http://www.cambridgeincolour.com/tutorials/lens-quality-mtf-resolution.htm

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Yes, it's a matter of what the human eye can perceive, so how about comparing the resolution test chart shots in DPR's 5D and 7D reviews? (available for download). Haven't checked, but as far as I remember, then the 7D wins.

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qianp2k
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Re: Return of Interesting article on DxO about 5D III and D800...
In reply to Steen Bay, Apr 11, 2013

Steen Bay wrote:

qianp2k wrote:

Steen Bay wrote:

qianp2k wrote:

Steen Bay wrote:

aftab wrote:

Now, let us look at scenario B and scenario C again. In both cases A looks sharper than B. What does that mean? More resolution = more sharpness. That is resolution = sharpness in this two scenarios. And almost all scenarios are like this. So, we can actually use the terms resolution and sharpness interchangeably.

But if comparing for example the 12.7mp 5D vs. the 18mp 7D, then things get a bit more complicated, because it seems that 5D (most often, with most lenses) has the best sharpness (MTF-50?),

true.

while the 7D has the highest resolution (MTF-10 or MTF-5?).

Not necessarily. Actually with most  EF lenses 5D outresolves 7D if you frame them in the same AOV (as tested by DXOMark in either old MTF or new P-MPix unit that are two different expressing units but with the same result). Only very few lenses such as with 300L/2.8 IS II 7D/60D outresolves 5D.

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But what if we could compare the MTF-10 er MTF-5 values (which we unfortunately can't anymore)? Then I think that the 7D would win, because it has quite a bit more MPs.

In theory maybe.  But it's a matter of our eyes can resolve or not that's all DXOMark test about, a paper resolution vs real resolution after deducting noise/grain, pixel magnification...  It’s a matter of perceptual sharpness (resolution) human eyes can perceive.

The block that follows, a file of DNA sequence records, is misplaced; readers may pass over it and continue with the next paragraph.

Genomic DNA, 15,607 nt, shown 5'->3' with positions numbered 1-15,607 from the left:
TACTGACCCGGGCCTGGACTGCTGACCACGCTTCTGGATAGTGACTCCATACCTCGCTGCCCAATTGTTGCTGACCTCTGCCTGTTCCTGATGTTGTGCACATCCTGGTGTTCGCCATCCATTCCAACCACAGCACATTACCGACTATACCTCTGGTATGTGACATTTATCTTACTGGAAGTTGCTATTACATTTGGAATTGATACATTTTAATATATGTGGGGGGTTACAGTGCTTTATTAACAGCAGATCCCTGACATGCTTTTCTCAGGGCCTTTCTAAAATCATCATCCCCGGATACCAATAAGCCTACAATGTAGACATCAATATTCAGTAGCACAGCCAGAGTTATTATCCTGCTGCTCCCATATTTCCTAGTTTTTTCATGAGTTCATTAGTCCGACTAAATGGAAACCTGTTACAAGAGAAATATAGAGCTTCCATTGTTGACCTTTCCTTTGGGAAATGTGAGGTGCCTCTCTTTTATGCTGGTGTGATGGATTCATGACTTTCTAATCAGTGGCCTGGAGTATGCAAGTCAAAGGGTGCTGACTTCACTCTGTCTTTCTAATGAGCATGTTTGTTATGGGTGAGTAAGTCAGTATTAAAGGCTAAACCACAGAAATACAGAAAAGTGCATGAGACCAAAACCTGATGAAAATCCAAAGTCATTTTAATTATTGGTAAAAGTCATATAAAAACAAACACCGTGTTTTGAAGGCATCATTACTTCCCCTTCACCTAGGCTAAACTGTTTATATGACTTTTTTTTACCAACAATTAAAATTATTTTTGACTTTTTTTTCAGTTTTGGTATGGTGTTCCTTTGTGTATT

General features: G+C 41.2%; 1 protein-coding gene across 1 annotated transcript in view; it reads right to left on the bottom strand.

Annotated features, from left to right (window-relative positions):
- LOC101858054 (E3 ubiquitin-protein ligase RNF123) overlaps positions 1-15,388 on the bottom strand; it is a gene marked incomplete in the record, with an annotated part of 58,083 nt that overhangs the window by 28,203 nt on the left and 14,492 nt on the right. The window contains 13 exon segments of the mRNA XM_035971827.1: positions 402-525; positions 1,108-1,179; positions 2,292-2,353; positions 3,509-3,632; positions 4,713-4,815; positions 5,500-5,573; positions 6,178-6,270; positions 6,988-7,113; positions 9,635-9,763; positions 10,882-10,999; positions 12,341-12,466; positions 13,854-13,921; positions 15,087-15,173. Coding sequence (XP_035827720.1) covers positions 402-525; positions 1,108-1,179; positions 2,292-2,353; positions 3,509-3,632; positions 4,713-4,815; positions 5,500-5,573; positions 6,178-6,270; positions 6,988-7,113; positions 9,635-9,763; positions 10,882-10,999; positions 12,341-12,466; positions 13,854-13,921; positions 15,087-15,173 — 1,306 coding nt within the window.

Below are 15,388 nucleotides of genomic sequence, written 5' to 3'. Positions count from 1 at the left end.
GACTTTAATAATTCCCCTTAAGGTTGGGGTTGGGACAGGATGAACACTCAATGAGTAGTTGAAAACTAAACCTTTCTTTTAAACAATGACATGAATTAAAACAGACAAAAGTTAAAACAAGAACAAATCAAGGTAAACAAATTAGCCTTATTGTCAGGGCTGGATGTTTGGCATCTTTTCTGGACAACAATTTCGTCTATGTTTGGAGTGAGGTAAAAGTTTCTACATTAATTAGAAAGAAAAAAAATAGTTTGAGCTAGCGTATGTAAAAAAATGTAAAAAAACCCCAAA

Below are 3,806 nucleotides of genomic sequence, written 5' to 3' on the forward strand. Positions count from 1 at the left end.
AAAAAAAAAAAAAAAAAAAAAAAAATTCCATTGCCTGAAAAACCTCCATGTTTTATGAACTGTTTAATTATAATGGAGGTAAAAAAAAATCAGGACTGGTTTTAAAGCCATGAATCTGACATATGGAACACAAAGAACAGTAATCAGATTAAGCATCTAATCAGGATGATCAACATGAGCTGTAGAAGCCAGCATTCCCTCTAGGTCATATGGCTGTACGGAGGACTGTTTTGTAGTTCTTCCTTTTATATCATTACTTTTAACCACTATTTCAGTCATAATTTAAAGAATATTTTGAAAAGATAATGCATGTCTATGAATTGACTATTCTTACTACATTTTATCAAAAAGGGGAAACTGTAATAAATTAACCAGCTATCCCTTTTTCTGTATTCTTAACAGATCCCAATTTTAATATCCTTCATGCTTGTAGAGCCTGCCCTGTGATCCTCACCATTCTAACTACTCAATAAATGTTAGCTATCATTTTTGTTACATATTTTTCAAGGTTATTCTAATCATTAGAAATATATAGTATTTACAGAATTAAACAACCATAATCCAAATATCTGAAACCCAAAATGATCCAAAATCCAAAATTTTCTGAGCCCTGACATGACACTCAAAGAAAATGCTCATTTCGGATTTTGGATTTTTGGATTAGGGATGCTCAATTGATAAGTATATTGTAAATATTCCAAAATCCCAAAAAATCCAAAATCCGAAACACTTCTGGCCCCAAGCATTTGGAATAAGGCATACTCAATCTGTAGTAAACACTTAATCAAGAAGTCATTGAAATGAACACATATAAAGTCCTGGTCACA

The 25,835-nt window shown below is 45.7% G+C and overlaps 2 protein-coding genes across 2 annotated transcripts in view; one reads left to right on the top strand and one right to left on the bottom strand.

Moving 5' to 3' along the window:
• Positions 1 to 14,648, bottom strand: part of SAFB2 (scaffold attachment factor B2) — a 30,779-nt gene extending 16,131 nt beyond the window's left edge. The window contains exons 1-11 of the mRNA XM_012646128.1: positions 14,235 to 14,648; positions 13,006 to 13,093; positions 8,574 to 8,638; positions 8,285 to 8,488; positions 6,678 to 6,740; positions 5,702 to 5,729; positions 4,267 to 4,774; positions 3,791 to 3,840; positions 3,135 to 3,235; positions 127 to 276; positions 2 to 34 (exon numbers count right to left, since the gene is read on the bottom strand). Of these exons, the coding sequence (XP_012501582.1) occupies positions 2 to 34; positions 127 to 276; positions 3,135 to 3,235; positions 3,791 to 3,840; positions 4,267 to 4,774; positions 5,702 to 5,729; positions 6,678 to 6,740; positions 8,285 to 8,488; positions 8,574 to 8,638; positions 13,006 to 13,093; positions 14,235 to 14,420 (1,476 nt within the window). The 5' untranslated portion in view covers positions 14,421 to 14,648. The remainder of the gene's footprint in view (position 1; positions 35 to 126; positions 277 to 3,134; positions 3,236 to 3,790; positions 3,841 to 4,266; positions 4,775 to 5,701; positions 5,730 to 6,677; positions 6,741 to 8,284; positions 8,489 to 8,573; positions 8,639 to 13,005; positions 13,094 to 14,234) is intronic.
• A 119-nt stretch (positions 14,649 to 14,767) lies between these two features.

http://www.cambridgeincolour.com/tutorials/lens-quality-mtf-resolution.htm

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Yes, it's a matter of what the human eye can perceive, so how about comparing the resolution test chart shots in DPR's 5D and 7D reviews? (available for download). Haven't checked, but as far as I remember, then the 7D wins.

I don't think so with most EF lenses, 5D gains more with inferior lenses if you test by framing them in the same AOV.  I did such test other day (and will do again) that show 5D has resolution advantage except with the best lens 24-70L II in very close distance (macro mode) against a dollar bill but that is a very small center area (and 5D wins in edges/corners).  In real world outdoor test, 5D wins clearly.  I think DXOMark uses average frame resolution to calculate its DXOMark number.

http://www.dpreview.com/forums/thread/3447852

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Slideshow Bob
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Re: Return of Interesting article on DxO about 5D III and D800...
In reply to aftab, Apr 11, 2013

aftab wrote:

qianp2k wrote:

schmegg wrote:

aftab wrote:

......... We can say A has higher resolution. Or we can say A is sharper. Same thing.

If you wish to change the definition of resolution to merely mean how sharp something appears, then I'd agree with everything you've said here.

Otherwise - no - not the same thing.

Disclaimer: I may change my mind tomorrow morning, I am drinking wine at the moment. Australian Penfolds red wines are really nice.

My experience is that a good red will make things appear much simpler than they might actually be.

PS - I'm having a red too at the moment.

I am not under influence of red at the moment but my eyes still see all A samples in aftab's post not only sharper but resolve more fine details

Yes sharpness and resolution are not the same but related just as noise and detail are related that you cannot separate them.  Nevertheless DXOMark's term sharpness is not the same one you might think about that can be processed in software.

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You should drink some too.

Talking about processing, we can make an image look sharper in the post by increasing the actuance without increasing the resolution. Resolution can't be increased in the post, but sharpness can be. But the fact remains that higher resolution will always make an image look sharper than a lower resolution image. In our perception detail = sharpness.

That sounds about right.

To me, "sharpness" has two meanings. First, "sharpness" is just the visible result an image coming close to the highest "resolution" a camera can produce, and as such, is just a byproduct of resolution. The second meaning is the artificial application of increased local contrast, IOW PP "sharpening". So you can get "sharpness" through resolution, but not vice-versa.

Resolution is what you work with at the moment of image capture. Sharpness is what you have to work with if the capture didn't come very close to maxing out your camera.

Red wine definitely results in a loss of sharpness, and for that, there is no resolution.

SB